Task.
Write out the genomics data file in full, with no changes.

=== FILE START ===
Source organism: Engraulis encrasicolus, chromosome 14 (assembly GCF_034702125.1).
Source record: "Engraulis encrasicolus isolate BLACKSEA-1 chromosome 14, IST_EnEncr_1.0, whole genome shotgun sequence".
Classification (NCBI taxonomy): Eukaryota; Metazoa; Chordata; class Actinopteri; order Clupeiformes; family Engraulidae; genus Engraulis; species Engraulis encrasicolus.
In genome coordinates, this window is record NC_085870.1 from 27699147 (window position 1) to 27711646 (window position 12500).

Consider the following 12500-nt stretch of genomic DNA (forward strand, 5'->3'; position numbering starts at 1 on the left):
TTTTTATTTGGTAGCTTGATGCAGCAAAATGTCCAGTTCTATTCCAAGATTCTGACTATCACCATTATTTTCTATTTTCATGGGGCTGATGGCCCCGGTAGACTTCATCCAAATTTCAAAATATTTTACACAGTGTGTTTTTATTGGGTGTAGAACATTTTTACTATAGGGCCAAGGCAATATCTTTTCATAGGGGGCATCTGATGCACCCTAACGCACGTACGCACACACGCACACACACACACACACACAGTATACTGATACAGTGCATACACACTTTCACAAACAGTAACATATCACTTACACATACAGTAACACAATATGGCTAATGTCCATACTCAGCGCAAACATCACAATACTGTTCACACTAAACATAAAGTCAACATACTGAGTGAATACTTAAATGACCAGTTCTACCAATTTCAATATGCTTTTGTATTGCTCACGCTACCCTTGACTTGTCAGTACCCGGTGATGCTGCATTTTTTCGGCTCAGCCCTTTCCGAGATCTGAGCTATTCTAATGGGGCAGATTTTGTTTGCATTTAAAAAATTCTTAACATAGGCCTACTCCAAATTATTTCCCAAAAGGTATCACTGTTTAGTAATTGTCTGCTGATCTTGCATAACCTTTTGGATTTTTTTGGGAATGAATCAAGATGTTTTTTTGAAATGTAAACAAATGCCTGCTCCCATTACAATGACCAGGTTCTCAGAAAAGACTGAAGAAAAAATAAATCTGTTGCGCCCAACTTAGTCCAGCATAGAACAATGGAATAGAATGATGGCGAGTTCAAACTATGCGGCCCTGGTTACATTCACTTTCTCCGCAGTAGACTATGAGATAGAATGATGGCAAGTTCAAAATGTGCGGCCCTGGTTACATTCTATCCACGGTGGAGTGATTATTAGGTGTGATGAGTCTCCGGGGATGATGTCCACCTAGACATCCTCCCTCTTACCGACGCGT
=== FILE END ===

Source organism: Engraulis encrasicolus, chromosome 14 (assembly GCF_034702125.1).
Source record: "Engraulis encrasicolus isolate BLACKSEA-1 chromosome 14, IST_EnEncr_1.0, whole genome shotgun sequence".
Classification (NCBI taxonomy): Eukaryota; Metazoa; Chordata; class Actinopteri; order Clupeiformes; family Engraulidae; genus Engraulis; species Engraulis encrasicolus.
In genome coordinates, this window is record NC_085870.1 from 27699147 (window position 1) to 27711646 (window position 12500).

Consider the following 12500-nt stretch of genomic DNA (forward strand, 5'->3'; position numbering starts at 1 on the left):
TTTTTATTTGGTAGCTTGATGCAGCAAAATGTCCAGTTCTATTCCAAGATTCTGACTATCACCATTATTTTCTATTTTCATGGGGCTGATGGCCCCGGTAGACTTCATCCAAATTTCAAAATATTTTACACAGTGTGTTTTTATTGGGTGTAGAACATTTTTACTATAGGGCCAAGGCAATATCTTTTCATAGGGGGCATCTGATGCACCCTAACGCACGTACGCACACACGCACACACACACACACACACAGTATACTGATACAGTGCATACACACTTTCACAAACAGTAACATATCACTTACACATACAGTAACACAATATGGCTAATGTCCATACTCAGCGCAAACATCACAATACTGTTCACACTAAACATAAAGTCAACATACTGAGTGAATACTTAAATGACCAGTTCTACCAATTTCAATATGCTTTTGTATTGCTCACGCTACCCTTGACTTGTCAGTACCCGGTGATGCTGCATTTTTTCGGCTCAGCCCTTTCCGAGATCTGAGCTATTCTAATGGGGCAGATTTTGTTTGCATTTAAAAAATTCTTAACATAGGCCTACTCCAAATTATTTCCCAAAAGGTATCACTGTTTAGTAATTGTCTGCTGATCTTGCATAACCTTTTGGATTTTTTTGGGAATGAATCAAGATGTTTTTTTGAAATGTAAACAAATGCCTGCTCCCATTACAATGACCAGGTTCTCAGAAAAGACTGAAGAAAAAATAAATCTGTTGCGCCCAACTTAGTCCAGCATAGAACAATGGAATAGAATGATGGCGAGTTCAAACTATGCGGCCCTGGTTACATTCACTTTCTCCGCAGTAGACTATGAGATAGAATGATGGCAAGTTCAAAATGTGCGGCCCTGGTTACATTCTATCCACGGTGGAGTGATTATTAGGTGTGATGAGTCTCCGGGGATGATGTCCACCTAGACATCCTCCCTCTTACCGACGCGT